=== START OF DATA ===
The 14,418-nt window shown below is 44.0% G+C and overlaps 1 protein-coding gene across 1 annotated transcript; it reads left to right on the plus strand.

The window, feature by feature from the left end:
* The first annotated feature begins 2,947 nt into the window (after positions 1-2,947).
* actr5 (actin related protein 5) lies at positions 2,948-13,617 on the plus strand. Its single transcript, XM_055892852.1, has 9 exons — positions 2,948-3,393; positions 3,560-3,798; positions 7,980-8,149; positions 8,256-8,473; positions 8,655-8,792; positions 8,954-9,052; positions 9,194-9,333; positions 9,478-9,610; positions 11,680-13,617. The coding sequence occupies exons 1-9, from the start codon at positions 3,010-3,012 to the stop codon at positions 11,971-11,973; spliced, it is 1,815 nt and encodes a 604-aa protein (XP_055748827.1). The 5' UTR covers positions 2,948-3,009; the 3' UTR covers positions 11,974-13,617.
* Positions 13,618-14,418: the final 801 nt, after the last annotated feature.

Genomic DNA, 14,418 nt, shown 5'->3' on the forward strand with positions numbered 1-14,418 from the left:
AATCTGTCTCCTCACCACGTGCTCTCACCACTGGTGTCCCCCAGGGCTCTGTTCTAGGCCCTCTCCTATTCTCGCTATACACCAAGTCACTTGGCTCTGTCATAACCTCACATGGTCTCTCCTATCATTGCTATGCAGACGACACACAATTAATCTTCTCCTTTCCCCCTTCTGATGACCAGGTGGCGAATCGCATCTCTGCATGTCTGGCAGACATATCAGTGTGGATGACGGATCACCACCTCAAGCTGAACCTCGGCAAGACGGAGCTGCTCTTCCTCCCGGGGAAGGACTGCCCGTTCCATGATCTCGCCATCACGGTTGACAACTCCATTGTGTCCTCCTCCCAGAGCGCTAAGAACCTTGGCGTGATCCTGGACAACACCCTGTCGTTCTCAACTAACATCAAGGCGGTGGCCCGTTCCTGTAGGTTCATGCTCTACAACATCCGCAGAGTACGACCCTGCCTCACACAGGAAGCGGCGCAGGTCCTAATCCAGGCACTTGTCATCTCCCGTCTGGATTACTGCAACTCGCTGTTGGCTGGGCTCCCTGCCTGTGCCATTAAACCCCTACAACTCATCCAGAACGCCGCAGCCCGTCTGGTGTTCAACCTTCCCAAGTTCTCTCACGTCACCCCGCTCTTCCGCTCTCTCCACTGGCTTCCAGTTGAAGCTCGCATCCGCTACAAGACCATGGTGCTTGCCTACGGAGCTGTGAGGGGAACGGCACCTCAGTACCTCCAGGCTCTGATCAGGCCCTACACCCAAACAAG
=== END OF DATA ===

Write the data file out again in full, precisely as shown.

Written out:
The 14,418-nt window shown below is 44.0% G+C and overlaps 1 protein-coding gene across 1 annotated transcript; it reads left to right on the plus strand.

The window, feature by feature from the left end:
* The first annotated feature begins 2,947 nt into the window (after positions 1-2,947).
* actr5 (actin related protein 5) lies at positions 2,948-13,617 on the plus strand. Its single transcript, XM_055892852.1, has 9 exons — positions 2,948-3,393; positions 3,560-3,798; positions 7,980-8,149; positions 8,256-8,473; positions 8,655-8,792; positions 8,954-9,052; positions 9,194-9,333; positions 9,478-9,610; positions 11,680-13,617. The coding sequence occupies exons 1-9, from the start codon at positions 3,010-3,012 to the stop codon at positions 11,971-11,973; spliced, it is 1,815 nt and encodes a 604-aa protein (XP_055748827.1). The 5' UTR covers positions 2,948-3,009; the 3' UTR covers positions 11,974-13,617.
* Positions 13,618-14,418: the final 801 nt, after the last annotated feature.

Genomic DNA, 14,418 nt, shown 5'->3' on the forward strand with positions numbered 1-14,418 from the left:
AATCTGTCTCCTCACCACGTGCTCTCACCACTGGTGTCCCCCAGGGCTCTGTTCTAGGCCCTCTCCTATTCTCGCTATACACCAAGTCACTTGGCTCTGTCATAACCTCACATGGTCTCTCCTATCATTGCTATGCAGACGACACACAATTAATCTTCTCCTTTCCCCCTTCTGATGACCAGGTGGCGAATCGCATCTCTGCATGTCTGGCAGACATATCAGTGTGGATGACGGATCACCACCTCAAGCTGAACCTCGGCAAGACGGAGCTGCTCTTCCTCCCGGGGAAGGACTGCCCGTTCCATGATCTCGCCATCACGGTTGACAACTCCATTGTGTCCTCCTCCCAGAGCGCTAAGAACCTTGGCGTGATCCTGGACAACACCCTGTCGTTCTCAACTAACATCAAGGCGGTGGCCCGTTCCTGTAGGTTCATGCTCTACAACATCCGCAGAGTACGACCCTGCCTCACACAGGAAGCGGCGCAGGTCCTAATCCAGGCACTTGTCATCTCCCGTCTGGATTACTGCAACTCGCTGTTGGCTGGGCTCCCTGCCTGTGCCATTAAACCCCTACAACTCATCCAGAACGCCGCAGCCCGTCTGGTGTTCAACCTTCCCAAGTTCTCTCACGTCACCCCGCTCTTCCGCTCTCTCCACTGGCTTCCAGTTGAAGCTCGCATCCGCTACAAGACCATGGTGCTTGCCTACGGAGCTGTGAGGGGAACGGCACCTCAGTACCTCCAGGCTCTGATCAGGCCCTACACCCAAACAAG